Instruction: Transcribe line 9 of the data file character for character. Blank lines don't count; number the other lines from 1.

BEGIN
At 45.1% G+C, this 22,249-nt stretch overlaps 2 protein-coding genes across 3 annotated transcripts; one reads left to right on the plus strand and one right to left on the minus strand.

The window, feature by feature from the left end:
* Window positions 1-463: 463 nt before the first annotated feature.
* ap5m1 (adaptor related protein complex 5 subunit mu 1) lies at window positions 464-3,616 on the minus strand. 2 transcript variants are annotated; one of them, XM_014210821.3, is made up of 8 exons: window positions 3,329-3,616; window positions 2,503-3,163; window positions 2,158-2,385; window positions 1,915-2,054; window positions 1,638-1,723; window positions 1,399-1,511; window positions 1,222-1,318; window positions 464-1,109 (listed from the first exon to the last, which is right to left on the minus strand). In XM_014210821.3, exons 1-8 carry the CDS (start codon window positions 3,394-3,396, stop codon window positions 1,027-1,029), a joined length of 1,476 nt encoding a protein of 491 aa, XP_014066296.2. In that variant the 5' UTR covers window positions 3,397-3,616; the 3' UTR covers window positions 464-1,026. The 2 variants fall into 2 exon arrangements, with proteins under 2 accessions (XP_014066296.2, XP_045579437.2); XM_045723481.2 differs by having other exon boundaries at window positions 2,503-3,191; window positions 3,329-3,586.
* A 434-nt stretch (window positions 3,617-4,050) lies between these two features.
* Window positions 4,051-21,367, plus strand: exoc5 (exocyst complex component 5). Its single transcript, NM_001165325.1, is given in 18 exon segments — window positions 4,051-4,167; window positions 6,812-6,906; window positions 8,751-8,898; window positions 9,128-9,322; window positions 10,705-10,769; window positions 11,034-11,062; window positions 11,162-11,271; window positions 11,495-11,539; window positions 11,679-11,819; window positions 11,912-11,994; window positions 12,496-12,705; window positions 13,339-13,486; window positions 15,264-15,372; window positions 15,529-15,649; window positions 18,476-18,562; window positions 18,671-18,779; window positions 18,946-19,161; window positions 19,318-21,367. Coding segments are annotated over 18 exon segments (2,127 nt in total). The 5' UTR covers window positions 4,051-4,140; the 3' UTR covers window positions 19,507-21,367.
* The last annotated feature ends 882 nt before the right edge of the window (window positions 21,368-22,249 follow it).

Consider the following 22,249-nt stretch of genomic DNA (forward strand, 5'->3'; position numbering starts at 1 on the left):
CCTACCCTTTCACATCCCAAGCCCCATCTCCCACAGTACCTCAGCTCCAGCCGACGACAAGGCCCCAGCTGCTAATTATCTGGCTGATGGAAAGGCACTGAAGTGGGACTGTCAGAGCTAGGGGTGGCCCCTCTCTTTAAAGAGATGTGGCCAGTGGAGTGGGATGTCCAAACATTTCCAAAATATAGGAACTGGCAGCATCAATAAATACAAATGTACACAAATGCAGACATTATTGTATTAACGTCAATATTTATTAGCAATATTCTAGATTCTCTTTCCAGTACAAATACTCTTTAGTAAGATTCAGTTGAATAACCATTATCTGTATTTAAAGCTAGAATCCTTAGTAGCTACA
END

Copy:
CCTACCCTTTCACATCCCAAGCCCCATCTCCCACAGTACCTCAGCTCCAGCCGACGACAAGGCCCCAGCTGCTAATTATCTGGCTGATGGAAAGGCACTGAAGTGGGACTGTCAGAGCTAGGGGTGGCCCCTCTCTTTAAAGAGATGTGGCCAGTGGAGTGGGATGTCCAAACATTTCCAAAATATAGGAACTGGCAGCATCAATAAATACAAATGTACACAAATGCAGACATTATTGTATTAACGTCAATATTTATTAGCAATATTCTAGATTCTCTTTCCAGTACAAATACTCTTTAGTAAGATTCAGTTGAATAACCATTATCTGTATTTAAAGCTAGAATCCTTAGTAGCTACA